The Great Indian Kitchen

The movie, The Great Indian Kitchen currently streaming on Amazon Prime, has set off some sparks in the old household as it should. The movie is required watching for every man and woman especially of Indian origin. Indian cooking has been hailed as amazing, tasty, and a host of other adjectives that are all throughly deserving no doubt, but the adj I use are: pesky, demanding, grueling and painful. 

Read: The Art & Science of Idli Making

On several occasions, I have been heard to make the passionate plea for communal cooking wherein a household is only in charge of cooking for a few meals a week in a communal kitchen, and all meals are served there for the whole community. If ever you want to build a community, there is your chance, and it takes the burden away from the shoulders away from the women of the house, and every person learns the value of shared work, whether they like to do so or not.

The Great Indian Kitchen does an amazing job of capturing the loneliness of the housewife as she goes about her duties. The family unit can be an isolating one for the housewife. Even when men are present, there is an inherent assumption that the men have their own lives separate from those of their counterparts, and the interactions when they do occur, rarely have that intellectual spark that one wants to see in people in love. 

The story is of a typical patriarchal household where the men are polite enough in conversation, but do not care to know about the lives of people they live with. The new bride arrives into the home with a wish to fit in, and gets along well enough with her mother-in-law. When her mother-in-law leaves to tend to her daughters pregnancy, the situation rapidly unravels. The increasing workload, the callous expectations of the men, and the regressive customs drive the bride to take life in her own hands.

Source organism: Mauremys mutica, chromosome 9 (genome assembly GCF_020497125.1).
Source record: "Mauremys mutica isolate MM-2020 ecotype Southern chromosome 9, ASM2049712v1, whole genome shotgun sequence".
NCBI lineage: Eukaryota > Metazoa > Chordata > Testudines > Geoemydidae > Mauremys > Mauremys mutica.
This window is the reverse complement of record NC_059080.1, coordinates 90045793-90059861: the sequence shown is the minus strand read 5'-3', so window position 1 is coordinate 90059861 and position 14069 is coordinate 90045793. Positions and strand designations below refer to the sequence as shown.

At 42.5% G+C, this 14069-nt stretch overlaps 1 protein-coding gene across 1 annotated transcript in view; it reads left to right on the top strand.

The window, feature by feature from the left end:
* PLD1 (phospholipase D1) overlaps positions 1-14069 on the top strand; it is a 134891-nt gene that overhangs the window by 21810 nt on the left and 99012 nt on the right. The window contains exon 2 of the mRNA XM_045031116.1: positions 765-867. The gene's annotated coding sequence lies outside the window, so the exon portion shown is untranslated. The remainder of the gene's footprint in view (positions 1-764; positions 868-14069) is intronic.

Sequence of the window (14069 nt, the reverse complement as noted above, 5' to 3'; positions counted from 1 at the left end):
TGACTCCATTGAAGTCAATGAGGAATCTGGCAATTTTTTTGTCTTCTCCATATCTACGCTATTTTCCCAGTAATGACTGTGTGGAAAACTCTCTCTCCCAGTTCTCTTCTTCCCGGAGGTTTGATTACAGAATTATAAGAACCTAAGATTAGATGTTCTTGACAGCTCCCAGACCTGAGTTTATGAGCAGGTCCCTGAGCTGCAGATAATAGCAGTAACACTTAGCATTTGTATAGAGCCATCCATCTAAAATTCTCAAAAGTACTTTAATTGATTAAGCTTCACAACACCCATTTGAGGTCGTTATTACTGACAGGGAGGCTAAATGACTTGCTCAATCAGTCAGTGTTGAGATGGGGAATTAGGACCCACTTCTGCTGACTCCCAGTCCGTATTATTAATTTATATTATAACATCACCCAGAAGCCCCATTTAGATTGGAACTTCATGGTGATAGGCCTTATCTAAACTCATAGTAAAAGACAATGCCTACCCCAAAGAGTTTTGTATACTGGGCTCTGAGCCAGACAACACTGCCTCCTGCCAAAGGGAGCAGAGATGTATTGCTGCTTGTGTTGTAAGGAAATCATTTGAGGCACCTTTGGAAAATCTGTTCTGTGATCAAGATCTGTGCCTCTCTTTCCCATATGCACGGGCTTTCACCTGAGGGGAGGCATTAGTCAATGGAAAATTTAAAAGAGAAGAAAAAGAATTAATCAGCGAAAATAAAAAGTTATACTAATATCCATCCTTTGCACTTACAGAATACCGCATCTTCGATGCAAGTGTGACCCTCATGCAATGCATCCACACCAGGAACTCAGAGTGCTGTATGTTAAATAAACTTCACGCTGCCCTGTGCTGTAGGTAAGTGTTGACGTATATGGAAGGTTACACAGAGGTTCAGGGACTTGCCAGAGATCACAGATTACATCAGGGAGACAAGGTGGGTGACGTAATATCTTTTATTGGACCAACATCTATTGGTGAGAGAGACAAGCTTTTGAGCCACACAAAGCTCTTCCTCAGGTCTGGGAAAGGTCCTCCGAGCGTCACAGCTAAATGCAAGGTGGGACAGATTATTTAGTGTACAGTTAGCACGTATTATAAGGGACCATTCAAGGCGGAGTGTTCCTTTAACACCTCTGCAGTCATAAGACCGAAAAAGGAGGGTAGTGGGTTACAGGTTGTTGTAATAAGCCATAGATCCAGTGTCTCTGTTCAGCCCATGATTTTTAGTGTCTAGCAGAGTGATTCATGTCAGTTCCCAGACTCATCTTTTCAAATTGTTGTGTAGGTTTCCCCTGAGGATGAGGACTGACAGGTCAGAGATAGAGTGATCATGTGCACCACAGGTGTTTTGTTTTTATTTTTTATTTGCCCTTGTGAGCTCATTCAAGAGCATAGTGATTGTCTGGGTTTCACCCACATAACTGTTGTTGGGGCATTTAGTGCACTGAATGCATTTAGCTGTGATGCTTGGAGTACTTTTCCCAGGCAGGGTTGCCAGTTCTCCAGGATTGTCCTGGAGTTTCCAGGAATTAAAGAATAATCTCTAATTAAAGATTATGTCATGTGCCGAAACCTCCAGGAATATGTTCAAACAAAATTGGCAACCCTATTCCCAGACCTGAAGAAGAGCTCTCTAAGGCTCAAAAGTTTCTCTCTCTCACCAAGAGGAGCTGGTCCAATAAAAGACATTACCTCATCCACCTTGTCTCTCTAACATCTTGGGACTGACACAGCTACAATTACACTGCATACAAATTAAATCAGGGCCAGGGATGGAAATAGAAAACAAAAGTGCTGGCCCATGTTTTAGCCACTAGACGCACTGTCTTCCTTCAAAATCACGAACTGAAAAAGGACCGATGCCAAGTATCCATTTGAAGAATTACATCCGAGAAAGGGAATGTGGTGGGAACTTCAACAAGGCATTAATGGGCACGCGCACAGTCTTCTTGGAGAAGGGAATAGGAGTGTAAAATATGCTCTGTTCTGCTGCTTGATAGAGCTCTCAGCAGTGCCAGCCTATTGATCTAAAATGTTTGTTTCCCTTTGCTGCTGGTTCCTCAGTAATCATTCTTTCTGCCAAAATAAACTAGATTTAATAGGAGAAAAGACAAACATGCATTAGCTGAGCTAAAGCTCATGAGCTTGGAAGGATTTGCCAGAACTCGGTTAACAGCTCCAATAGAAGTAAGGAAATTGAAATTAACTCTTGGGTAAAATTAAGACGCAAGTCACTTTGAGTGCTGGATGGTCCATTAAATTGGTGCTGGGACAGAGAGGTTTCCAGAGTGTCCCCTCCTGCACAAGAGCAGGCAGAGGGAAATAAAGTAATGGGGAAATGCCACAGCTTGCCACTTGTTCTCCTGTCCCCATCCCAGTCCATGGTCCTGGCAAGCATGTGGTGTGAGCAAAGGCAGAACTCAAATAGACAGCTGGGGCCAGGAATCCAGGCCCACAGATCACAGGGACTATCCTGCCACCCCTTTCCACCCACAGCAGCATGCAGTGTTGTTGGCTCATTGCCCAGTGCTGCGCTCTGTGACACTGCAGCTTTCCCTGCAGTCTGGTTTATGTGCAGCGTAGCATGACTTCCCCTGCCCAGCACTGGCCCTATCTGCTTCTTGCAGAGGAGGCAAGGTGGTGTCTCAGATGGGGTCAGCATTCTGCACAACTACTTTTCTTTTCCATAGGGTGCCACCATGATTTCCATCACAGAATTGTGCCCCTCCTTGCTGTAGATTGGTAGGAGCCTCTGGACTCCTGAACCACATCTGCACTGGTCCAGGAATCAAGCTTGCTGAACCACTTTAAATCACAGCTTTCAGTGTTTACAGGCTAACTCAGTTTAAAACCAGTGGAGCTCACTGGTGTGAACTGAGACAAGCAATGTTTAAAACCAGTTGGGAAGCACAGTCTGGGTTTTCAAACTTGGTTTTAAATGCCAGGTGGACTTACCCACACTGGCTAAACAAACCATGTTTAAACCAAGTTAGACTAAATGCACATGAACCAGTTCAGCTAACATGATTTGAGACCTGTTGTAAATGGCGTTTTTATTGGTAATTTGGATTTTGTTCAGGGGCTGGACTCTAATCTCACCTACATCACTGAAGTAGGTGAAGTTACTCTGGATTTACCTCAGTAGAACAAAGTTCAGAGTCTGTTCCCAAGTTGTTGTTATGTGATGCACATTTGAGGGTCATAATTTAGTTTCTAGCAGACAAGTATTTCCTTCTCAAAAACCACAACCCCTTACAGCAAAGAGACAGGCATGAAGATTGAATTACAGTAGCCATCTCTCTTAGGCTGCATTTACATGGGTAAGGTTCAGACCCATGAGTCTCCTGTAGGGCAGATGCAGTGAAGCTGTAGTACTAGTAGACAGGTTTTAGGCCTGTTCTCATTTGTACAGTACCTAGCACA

If anything, the movie looks at a best-case scenario where things unravel pretty quickly – possibly within 6 months. The husband in question makes no attempt to endear himself to his new wife, and communication between them is hardly there. So, she is at liberty to take stock of her life. Unfortunately that is not how it happens for the most part Is it? There is usually just enough Chemistry between the couple for the thing to sustain and before we know it, a few children are in the mix, by which time the girl has lost all marketable skills if any, and life is a drudge from one day to the next.